Sorry to be absent from the blog for so long. September has been a difficult month for me. Les has been dead for eight months now. Most of the time I cope all right but the time I spent at Tixall Wide and Great Haywood was hard. I am up on the narrow canals now where Les and I made good memories back in 2012. The years and months of fighting cancer, losing the battle and watching my Best Beloved die are behind me on the Grand Union canal. So I should feel better right?
While moored up at Great Haywood it dawned on me that while I have lovely memories of our time together there, we will be making no more new memories in this special place. This caused me to fall down towards the lip of a yawning chasm of depression. There have been days when I couldn't--and didn't--get out of bed except to use the loo and check on the batteries. I read and I slept; I grieved and I cried. I wrote in my diary, "I miss Les so. Without him life seems completely pointless." I wonder if this longing for Les will ever abate to something I can live with, without feeling like someone has taken a hatchet to my heart. The weather seemed to turn in a moment from hot late summer sun to chilly, blustery, overcast autumnal temperatures, the outer world echoing my inner landscape.
I left Great Haywood on September 13th after filling up with water, dumping the rubbish, stopping in at Great Haywood Marina for a full tank of diesel and four bags of coal. I waited for thirty minutes in the marina, hovering between neutral and tick-over as a boat on the landing faffed about. While I waited I noted that all the crafts moored in this marina have very clean, empty roofs. It turned out the moored boat was broken down so it had to be bow-hauled into an adjacent space so I could pull in and fill up. Meanwhile the wind rose and the clouds began to gather. I needed to get moving and find a mooring place before the weather deteriorated any further. I went up several locks and moored near the hamlet of Salt so the marine engineer could find me and commence repairing the Ebispacher diesel hot water heater. After two days with the railway line directly next to the offside of the cut and trains roaring past, Ed Shiers came and did a bit of trouble shooting on the Ebi. That done, I moved on and moored up at the bottom of Sandon Lock so I could get my Saturday newspaper and TV Guide, then I went up through the lock and cruised onward for about a mile to moor up on a secluded spot of open canal across from a field of cows.
|A dainty bovine sip of canal water. Yummy!!|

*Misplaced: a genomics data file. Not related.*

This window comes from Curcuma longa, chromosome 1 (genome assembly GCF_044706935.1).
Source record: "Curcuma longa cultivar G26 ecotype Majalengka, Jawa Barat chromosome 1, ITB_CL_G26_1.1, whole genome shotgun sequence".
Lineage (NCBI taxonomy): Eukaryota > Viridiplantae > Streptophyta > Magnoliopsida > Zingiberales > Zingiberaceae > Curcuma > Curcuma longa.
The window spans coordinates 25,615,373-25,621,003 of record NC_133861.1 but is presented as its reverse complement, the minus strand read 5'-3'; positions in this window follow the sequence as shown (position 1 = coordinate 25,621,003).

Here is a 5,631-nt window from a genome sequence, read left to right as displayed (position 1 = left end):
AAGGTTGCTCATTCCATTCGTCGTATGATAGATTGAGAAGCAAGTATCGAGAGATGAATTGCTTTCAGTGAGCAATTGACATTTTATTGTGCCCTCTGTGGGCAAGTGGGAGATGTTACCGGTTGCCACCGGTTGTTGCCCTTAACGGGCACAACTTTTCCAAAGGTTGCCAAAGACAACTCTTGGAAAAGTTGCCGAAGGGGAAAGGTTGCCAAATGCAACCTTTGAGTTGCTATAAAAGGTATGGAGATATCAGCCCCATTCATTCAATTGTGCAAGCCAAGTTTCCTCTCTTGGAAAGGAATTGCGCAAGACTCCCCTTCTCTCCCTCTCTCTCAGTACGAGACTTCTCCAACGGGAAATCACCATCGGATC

|Aren't her horns lovely? she is an English Longhorn Cow.|
|Nev is dropped off by his fellow travelers on NB Percy.|
|The man himself with his lovely smile, on the back of NBV.|
I understood Patti's warning now. I also knew these events were not some weird, out of this world thing conspiring against me. It was just life as it is--entropy in action; the tendency of things to fall apart over time and I felt it keenly because Les was no longer with me to help sort it all out. Fortunately Ed Shiers, the marine engineer working on the Ebi came out and when I mentioned the cooker he was happy to take a look at it. He tried running it on the 150 watt inverter and got no response. I told Ed I tried to run the cooker on the 240 mains with no luck either. Ed decided to try it anyway so I turned on the Sterling inverter, plugged a power strip into the 240 mains plug in, Ed plugged in the stove and tried it--and it worked!!
What can I say??? I've hated electrickery since I was badly electrocuted as a toddler by placing my hands on a set of live, open fuses. I also think my body generates a lot of electricity which interferes with electrical things. I cannot wear a watch because the batteries will die within a day of my strapping it on my wrist. Back in the day of analogue television with rabbit ears on the top of the TV to pick up the signal, I could walk close to the telly and the picture would go completely haywire only to return to normal once I moved out of range. The same thing was true for transistor radios. Never mind, the problem was identified as the 150 watt inverter which was burned out and is a much easier thing to replace on a narrow boat than the ignition switches on a Cannon gas cooker.